Dostoevsky Draws Doodles of Raskolnikov and Other Characters in the Manuscript of Crime and Punishment

Raskolnikov Svidrigailov

Like many of us, Russ­ian lit­er­ary great Fyo­dor Dos­to­evsky liked to doo­dle when he was dis­tract­ed. He left his hand­i­work in sev­er­al manuscripts—finely shad­ed draw­ings of expres­sive faces and elab­o­rate archi­tec­tur­al fea­tures. But Dostoevsky’s doo­dles were more than just a way to occu­py his mind and hands; they were an inte­gral part of his lit­er­ary method. His nov­el­is­tic imag­i­na­tion, with all of its grand excess­es, was pro­found­ly visu­al, and archi­tec­tur­al.

“Indeed,” writes Dos­to­evsky schol­ar Kon­stan­tin Barsht, “Dos­to­evsky was not con­tent to ‘write’ and ‘take notes’ in the process of cre­ative think­ing.” Instead, in his work “the mean­ing and sig­nif­i­cance of words inter­act rec­i­p­ro­cal­ly with oth­er mean­ings expressed through visu­al images.” Barsht calls it “a method of work spe­cif­ic to the writer.” We’ve shared a few of those man­u­script pages before, includ­ing one with a doo­dle of Shake­speare.

Crime and Punish Doodles

Now we bring you a few more pages of doo­dles from the author of Crime and Pun­ish­ment, a nov­el that, per­haps more so than any of his oth­ers, offers such vivid descrip­tions of its char­ac­ters that I can still clear­ly remem­ber the pic­tures I had of them in my mind the first time I read it in high school.

My visu­al­iza­tions of the angry, des­per­ate stu­dent Raskol­nikov and the sleazy socio­path­ic Svidri­gailov do not exact­ly resem­ble the faces doo­dled at the the top of the post, but that is how their author saw them, at least in this ear­ly, man­u­script stage of the nov­el.

The oth­er faces here may be those of Sonya, police inves­ti­ga­tor Por­firy Petro­vich, recidi­vist alco­holic father Semy­on Marmelodov, and oth­er char­ac­ters in the nov­el, though it’s not clear exact­ly who’s who.

Crime and Punish Doodles 2

Dos­to­evsky had much in com­mon with his nov­el­’s pro­tag­o­nist when he began the nov­el in 1865. Reduced to near-des­ti­tu­tion after gam­bling away his for­tune, the writer was also in des­per­ate straits. The sto­ry, writes lit­er­ary crit­ic Joseph Franks, was “orig­i­nal­ly con­ceived as a long short sto­ry or novel­la to be writ­ten in the first per­son,” like the fever­ish novel­la Notes From the Under­ground. In Dos­to­evsky’s man­u­script note­books, “exten­sive frag­ments of this orig­i­nal work are to be found here intact.”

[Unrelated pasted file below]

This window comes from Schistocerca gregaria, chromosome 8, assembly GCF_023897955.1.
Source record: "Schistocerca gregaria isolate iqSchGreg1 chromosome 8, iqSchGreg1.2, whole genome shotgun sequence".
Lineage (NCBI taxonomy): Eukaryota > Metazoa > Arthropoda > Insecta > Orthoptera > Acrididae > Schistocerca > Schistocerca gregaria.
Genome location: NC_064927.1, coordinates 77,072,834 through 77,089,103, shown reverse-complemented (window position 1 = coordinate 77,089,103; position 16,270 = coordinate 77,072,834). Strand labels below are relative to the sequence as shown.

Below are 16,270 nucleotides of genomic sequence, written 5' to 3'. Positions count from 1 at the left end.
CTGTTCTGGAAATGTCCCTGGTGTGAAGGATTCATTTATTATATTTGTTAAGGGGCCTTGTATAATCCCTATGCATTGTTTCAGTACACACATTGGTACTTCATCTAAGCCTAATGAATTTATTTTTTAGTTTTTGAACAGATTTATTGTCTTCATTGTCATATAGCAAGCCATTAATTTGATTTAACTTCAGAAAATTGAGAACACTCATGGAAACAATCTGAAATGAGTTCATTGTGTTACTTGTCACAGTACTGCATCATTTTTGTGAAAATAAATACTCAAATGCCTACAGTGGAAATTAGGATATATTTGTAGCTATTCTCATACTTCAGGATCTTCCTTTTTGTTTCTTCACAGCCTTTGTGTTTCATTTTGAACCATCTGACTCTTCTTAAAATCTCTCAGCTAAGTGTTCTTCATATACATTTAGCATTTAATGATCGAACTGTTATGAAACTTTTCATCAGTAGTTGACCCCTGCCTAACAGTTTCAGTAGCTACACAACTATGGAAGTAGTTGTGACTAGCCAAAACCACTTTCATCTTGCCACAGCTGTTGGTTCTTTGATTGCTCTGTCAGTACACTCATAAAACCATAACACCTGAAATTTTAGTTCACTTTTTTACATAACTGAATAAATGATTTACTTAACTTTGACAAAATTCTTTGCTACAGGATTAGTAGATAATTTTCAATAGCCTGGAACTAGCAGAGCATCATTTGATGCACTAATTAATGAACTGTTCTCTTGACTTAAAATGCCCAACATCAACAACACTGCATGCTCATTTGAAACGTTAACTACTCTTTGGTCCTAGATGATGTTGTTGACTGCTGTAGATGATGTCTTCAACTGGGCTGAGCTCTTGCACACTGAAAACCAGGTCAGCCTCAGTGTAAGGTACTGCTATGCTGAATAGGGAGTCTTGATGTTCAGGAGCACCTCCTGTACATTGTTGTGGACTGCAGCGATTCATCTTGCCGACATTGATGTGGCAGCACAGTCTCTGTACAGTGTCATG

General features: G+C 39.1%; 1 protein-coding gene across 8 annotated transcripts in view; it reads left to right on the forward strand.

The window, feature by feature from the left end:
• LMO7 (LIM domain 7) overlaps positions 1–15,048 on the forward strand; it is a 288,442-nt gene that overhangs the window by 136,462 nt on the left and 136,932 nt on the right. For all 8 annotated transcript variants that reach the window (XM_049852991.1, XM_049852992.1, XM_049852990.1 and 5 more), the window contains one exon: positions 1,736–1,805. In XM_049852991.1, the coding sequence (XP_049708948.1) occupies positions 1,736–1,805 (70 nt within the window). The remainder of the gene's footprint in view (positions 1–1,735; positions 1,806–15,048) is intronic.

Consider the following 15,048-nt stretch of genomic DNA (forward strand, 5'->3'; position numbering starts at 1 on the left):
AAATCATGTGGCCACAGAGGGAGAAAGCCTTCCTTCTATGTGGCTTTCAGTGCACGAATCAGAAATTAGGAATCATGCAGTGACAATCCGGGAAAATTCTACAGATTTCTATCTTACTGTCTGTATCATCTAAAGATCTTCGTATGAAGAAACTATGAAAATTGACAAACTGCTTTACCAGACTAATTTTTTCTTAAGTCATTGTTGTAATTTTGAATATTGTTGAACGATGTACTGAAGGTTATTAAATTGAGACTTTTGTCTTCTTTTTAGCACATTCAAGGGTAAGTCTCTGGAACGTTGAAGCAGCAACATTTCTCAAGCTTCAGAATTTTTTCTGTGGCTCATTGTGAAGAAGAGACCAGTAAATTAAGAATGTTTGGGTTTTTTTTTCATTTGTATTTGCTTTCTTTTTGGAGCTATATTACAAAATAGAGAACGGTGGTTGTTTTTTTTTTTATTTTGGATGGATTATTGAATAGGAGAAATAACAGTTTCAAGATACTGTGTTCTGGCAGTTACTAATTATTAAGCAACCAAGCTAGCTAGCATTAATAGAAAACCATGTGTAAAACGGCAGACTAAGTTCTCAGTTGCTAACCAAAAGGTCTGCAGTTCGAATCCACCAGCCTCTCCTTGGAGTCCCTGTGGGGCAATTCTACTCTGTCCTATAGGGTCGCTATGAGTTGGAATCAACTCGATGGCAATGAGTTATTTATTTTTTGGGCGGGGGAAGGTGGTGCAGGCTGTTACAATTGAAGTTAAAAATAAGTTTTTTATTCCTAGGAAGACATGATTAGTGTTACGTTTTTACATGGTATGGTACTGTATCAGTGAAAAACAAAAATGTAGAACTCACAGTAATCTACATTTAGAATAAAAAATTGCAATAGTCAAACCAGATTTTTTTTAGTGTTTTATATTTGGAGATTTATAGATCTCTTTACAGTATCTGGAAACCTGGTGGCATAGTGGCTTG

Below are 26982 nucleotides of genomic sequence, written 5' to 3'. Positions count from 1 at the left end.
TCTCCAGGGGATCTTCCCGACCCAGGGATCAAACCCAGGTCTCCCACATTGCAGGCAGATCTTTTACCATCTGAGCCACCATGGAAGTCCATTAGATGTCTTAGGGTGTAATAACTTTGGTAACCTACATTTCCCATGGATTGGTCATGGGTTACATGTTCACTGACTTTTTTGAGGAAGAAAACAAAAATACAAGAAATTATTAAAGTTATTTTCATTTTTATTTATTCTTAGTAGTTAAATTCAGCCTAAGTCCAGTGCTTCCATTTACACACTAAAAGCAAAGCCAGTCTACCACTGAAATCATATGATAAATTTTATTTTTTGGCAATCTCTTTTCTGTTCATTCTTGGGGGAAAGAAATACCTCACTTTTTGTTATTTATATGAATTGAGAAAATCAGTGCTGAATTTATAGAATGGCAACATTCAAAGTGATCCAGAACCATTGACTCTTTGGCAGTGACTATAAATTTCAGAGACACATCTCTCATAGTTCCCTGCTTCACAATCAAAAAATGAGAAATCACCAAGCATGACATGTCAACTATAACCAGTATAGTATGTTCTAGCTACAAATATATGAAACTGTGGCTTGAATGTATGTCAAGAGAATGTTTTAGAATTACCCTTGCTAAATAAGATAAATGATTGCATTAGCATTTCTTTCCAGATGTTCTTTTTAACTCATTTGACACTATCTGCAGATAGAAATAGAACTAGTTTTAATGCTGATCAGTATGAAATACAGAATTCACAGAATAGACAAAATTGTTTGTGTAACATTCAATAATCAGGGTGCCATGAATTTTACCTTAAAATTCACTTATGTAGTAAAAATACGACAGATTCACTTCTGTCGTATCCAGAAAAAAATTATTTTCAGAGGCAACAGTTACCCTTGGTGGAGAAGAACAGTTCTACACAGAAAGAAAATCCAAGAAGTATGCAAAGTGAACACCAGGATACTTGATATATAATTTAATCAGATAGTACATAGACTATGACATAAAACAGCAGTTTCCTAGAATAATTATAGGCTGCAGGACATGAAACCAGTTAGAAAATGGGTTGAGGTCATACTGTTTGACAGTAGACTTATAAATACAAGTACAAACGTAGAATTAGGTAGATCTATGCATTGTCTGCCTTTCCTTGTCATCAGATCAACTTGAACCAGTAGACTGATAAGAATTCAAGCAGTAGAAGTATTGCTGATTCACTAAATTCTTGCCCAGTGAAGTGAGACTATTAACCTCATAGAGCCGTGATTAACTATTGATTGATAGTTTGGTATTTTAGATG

Franks quotes schol­ar Edward Wasi­olek, who pub­lished a trans­la­tion of the note­books in 1967: “They con­tain draw­ings, jot­tings about prac­ti­cal mat­ters, doo­dling of var­i­ous sorts, cal­cu­la­tions about press­ing expens­es, sketch­es, and ran­dom remarks.” In short, “Dos­to­evsky sim­ply flipped his note­books open any time he wished to write,” or to prac­tice his cal­lig­ra­phy, as he does on many pages.

Crime and Punish Doodles 3

The pages of the Crime and Pun­ish­ment note­books resem­ble all of the man­u­script pages of his nov­els in their orna­men­tal hap­haz­ard­ness. You can see many more exam­ples from nov­els like The Idiot, The Pos­sessed, and A Raw Youth at the Russ­ian site Cul­ture, includ­ing the sketchy self por­trait below, next to a few sums that indi­cate the author’s per­pet­u­al pre­oc­cu­pa­tion with his trou­bled eco­nom­ic affairs.

Dostoevsky Self Portrait

Relat­ed Con­tent:

Fyo­dor Dos­to­evsky Draws Elab­o­rate Doo­dles In His Man­u­scripts

Dos­to­evsky Draws a Pic­ture of Shake­speare: A New Dis­cov­ery in an Old Man­u­script

The Dig­i­tal Dos­to­evsky: Down­load Free eBooks & Audio Books of the Russ­ian Novelist’s Major Works

Josh Jones is a writer and musi­cian based in Durham, NC. Fol­low him at @jdmagness

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